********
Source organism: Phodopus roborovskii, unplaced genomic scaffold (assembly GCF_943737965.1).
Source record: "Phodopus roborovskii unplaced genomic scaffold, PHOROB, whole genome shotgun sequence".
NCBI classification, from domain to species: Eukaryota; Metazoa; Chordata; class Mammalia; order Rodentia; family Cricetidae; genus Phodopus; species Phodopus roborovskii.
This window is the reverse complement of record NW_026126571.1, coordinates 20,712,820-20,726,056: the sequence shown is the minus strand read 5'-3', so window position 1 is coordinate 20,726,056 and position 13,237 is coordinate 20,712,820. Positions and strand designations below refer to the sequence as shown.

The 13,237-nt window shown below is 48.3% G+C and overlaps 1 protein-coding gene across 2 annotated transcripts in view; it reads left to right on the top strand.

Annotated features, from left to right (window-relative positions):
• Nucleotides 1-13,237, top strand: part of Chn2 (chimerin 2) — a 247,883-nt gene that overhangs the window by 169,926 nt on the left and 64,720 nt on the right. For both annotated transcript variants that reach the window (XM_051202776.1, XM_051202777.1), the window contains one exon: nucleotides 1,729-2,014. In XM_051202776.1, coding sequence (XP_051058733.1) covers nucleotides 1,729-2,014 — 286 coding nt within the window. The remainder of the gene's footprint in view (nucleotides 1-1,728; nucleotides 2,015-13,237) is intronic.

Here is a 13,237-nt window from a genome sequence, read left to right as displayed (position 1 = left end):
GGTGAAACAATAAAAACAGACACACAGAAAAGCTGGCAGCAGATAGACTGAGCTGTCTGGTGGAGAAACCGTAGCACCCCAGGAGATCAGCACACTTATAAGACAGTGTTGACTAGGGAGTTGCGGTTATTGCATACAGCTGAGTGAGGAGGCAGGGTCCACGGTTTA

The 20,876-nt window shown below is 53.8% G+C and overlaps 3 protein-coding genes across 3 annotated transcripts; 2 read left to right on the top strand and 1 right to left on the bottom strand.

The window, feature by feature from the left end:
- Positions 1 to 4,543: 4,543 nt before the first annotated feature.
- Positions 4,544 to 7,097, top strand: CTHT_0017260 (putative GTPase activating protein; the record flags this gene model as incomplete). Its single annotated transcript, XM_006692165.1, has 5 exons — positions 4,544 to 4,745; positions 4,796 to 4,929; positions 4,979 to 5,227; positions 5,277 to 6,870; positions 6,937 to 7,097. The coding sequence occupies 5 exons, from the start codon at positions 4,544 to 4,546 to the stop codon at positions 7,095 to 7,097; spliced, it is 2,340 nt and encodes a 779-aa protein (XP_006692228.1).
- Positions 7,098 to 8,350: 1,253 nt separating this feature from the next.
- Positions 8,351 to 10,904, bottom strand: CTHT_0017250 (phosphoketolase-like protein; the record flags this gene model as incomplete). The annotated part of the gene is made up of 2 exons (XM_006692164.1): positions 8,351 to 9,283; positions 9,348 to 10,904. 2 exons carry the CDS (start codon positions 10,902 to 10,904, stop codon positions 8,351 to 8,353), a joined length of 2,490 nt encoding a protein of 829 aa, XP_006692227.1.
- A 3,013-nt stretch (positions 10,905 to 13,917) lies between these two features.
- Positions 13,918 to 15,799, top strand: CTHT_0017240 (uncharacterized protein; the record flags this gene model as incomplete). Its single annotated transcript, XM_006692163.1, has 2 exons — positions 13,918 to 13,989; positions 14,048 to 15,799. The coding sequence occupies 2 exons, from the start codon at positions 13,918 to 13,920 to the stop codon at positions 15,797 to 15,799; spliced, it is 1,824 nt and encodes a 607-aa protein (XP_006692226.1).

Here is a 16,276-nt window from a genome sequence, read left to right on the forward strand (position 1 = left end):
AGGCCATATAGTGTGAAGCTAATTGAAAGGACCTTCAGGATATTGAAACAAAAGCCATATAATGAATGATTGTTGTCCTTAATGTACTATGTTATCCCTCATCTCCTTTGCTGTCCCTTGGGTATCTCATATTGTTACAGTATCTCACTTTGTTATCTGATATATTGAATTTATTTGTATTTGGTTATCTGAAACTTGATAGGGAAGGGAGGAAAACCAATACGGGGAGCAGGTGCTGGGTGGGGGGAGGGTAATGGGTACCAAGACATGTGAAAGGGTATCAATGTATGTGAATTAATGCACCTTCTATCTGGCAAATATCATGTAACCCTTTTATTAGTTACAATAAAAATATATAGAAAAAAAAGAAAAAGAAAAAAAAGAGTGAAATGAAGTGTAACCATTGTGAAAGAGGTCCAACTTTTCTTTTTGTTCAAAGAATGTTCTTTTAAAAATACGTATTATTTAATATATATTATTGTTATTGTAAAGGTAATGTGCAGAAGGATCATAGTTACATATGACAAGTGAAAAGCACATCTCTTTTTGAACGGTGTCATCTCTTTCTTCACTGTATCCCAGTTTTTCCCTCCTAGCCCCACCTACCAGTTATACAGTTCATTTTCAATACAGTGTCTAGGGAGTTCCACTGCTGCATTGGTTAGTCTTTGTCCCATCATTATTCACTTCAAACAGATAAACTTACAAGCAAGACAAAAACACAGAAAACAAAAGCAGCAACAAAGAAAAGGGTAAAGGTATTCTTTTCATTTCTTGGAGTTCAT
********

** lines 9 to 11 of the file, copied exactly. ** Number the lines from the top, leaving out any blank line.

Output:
GGTGAAACAATAAAAACAGACACACAGAAAAGCTGGCAGCAGATAGACTGAGCTGTCTGGTGGAGAAACCGTAGCACCCCAGGAGATCAGCACACTTATAAGACAGTGTTGACTAGGGAGTTGCGGTTATTGCATACAGCTGAGTGAGGAGGCAGGGTCCACGGTTTA

The 20,876-nt window shown below is 53.8% G+C and overlaps 3 protein-coding genes across 3 annotated transcripts; 2 read left to right on the top strand and 1 right to left on the bottom strand.

The window, feature by feature from the left end: